Why and where do instruments crack? - Oct 2002


When humidity is under 40%, solid-wood, acoustic instruments dehydrate, shrink & crack. The soundboard, generally made of softer woods, is both weaker & more prone to dehydration and cracking than other parts of an instrument. Therefore, the soundboard is likely to crack first. Cracks usually occur in the wood grain at stress concentrators: 1) at corners of guitar bridges, 2) next to the neck & the saddle of violins, 3) from F-holes in violins & mandolins, & 4) in center seams of book matched tops. 


Soundboards are also vulnerable to cracking when internal bracing fails. For example, the soundboard can crack along its grain at the side of the fingerboard if the block of wood that supports the neck joint breaks loose & shifts position. Similar cracking in the soundboard is possible at other crucial bracing points. The sound post in violin-family instruments, if too long, can put too much pressure on the underside of the soundboard. Excessive tension & abrasion can crack the top along the grain between the treble foot of the bridge & the treble-side F-hole. 


The backs & sides of instruments can also crack. However, those cracks usually result from impact or puncture. Wood in the backs & sides of instruments, while often a little thicker than the tops, is generally only 2-3 millimeters thick. A moderate knock is enough to split the grain. Very hard impact can crack the wood across its grain. Because this kind of damage depends on impact, it can happen anywhere on the body, but is more likely on the outward curves of the instrument. Conversely, a crack on the inside curve of the treble side of the waist of a guitar is almost always from ‘puncture’ instead of impact. When a player presses a guitar onto a sharp, hard object in his/her pocket, very little pressure is needed to crack the side of the guitar; many guitarists have unknowingly cracked guitars on their own keys.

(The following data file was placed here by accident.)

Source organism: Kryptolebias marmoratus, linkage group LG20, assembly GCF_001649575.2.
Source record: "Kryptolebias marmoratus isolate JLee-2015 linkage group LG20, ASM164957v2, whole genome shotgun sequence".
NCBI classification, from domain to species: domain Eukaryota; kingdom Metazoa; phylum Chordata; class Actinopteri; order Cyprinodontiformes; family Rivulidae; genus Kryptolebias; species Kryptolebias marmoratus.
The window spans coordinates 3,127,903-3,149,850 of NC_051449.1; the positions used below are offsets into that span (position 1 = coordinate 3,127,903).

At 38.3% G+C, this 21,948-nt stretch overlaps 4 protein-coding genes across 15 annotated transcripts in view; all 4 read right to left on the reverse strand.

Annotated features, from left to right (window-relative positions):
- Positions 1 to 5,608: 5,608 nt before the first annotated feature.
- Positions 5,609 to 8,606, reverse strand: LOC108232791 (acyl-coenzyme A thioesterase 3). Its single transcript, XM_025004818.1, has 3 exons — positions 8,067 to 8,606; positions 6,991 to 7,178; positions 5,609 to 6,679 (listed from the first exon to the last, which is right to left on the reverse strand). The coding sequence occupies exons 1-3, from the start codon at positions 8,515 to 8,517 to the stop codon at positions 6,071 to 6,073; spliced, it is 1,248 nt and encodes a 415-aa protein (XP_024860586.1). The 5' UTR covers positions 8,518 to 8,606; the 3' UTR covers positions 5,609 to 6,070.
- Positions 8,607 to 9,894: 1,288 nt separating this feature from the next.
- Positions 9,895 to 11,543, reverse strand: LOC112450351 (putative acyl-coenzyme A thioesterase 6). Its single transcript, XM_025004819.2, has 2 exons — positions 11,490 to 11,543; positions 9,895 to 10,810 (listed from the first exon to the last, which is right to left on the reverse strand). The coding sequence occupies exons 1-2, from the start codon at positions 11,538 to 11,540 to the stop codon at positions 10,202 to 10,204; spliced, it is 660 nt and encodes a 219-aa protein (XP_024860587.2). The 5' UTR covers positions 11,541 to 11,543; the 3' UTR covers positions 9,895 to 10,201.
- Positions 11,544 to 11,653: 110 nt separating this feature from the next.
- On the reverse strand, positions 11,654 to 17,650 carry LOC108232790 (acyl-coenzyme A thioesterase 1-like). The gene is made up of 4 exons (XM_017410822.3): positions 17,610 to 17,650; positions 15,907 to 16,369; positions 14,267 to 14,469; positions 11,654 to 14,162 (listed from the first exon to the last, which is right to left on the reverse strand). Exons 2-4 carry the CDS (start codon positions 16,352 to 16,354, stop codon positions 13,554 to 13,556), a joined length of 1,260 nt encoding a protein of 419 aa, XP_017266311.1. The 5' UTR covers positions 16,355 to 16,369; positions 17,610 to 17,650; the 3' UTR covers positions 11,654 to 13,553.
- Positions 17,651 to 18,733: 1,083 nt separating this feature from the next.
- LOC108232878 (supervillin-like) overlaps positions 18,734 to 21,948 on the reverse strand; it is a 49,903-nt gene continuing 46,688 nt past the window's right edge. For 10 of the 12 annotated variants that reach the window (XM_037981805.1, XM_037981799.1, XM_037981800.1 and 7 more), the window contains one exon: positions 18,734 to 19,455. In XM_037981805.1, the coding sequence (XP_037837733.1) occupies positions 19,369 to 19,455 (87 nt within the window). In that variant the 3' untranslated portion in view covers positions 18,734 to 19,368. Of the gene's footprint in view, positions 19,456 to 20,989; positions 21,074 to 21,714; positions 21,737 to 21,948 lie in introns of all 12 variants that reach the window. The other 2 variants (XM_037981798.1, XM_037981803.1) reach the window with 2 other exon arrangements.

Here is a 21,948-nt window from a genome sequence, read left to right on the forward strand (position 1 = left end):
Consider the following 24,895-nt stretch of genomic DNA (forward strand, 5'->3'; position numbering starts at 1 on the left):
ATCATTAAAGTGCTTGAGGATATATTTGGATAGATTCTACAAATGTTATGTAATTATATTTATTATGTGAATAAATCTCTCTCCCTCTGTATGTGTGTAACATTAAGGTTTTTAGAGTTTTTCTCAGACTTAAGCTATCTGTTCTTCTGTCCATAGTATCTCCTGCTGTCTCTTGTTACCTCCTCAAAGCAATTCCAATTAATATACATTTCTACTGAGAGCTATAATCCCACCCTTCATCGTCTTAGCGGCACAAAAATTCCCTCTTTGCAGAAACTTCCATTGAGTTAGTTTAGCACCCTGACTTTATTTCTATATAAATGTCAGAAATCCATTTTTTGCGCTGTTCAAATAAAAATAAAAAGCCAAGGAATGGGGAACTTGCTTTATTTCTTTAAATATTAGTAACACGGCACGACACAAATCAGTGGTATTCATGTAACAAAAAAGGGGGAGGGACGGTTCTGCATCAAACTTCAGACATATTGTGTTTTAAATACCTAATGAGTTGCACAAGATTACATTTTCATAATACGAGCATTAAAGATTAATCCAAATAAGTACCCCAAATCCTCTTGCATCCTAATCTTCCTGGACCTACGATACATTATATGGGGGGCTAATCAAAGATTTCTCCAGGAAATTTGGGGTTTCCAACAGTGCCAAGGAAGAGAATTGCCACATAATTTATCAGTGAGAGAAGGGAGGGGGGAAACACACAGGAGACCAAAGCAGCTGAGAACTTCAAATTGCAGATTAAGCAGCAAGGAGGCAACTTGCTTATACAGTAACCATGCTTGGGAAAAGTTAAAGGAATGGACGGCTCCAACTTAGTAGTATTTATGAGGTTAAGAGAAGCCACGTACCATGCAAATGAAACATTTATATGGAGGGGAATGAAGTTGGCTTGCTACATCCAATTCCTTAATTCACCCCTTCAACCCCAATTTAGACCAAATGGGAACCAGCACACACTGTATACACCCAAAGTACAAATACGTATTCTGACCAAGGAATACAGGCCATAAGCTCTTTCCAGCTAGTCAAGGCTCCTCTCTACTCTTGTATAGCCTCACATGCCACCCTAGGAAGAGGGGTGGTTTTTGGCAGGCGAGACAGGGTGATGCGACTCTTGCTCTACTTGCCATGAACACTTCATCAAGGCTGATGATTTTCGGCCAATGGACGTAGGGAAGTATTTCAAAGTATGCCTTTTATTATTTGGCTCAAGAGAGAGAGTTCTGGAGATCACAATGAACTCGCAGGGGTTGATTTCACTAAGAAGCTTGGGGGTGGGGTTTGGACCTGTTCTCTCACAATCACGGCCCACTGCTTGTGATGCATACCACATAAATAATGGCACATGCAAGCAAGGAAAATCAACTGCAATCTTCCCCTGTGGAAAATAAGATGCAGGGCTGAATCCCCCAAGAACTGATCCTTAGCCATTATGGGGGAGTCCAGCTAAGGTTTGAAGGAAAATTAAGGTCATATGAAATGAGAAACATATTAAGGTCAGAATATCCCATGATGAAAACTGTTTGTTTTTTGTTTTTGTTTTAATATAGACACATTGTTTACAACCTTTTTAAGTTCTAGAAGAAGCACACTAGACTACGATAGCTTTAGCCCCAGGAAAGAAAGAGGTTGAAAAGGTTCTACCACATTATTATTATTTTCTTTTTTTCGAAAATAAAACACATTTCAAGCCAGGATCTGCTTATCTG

Cracks also form in glued seams of instruments. In violins & violas, contact between the player’s hand & upper treble bout exposes seams to oils that attack the glue & makes the seams separate earlier than other seams. And, while ideal for violin building & repair, hide glue degrades over time & other seams also eventually separate. Most violins need to have seams re-glued with age. While other instruments also suffer seam separation, the glues in guitars, mandolins & other instruments are less environmentally susceptible, & seam separation usually takes longer & is more frequently related to neglect. Exposure to extreme & sudden heat or humidity variations & exposure to solvents (e.g., insect repellent, cologne, alcohol) accelerate glue failure. 


Cracks are also common at tuning-post holes. On both machine-type & friction-type tuners, string tension torques the posts/pegs & stresses the inside surface of the holes. The holes, themselves stress concentrators, intensify the stress. Any weakness of the wood at the inside surface of the hole can allow cracking. 


Another crack type unique to guitars is ‘pick-guard cracking.’ Synthetic pick-guards shrink with age. Guitar builders who were the first to use synthetic pick-guards were unaware of the shrinkage that would occur, & adhered the pick guards to the raw wood of a soundboard before lacquering the guitar. Without lacquer to buffer the wood from shrinkage, the tension tears soundboard’s wood. Cracks form in the wood grain under & around the pick guard (repair of these cracks are generally done under warrantee). 


What Can I Do?

If your instrument cracks, visit a qualified repair person early. Quick action can prevent crack growth & dirt accumulation that makes repair difficult.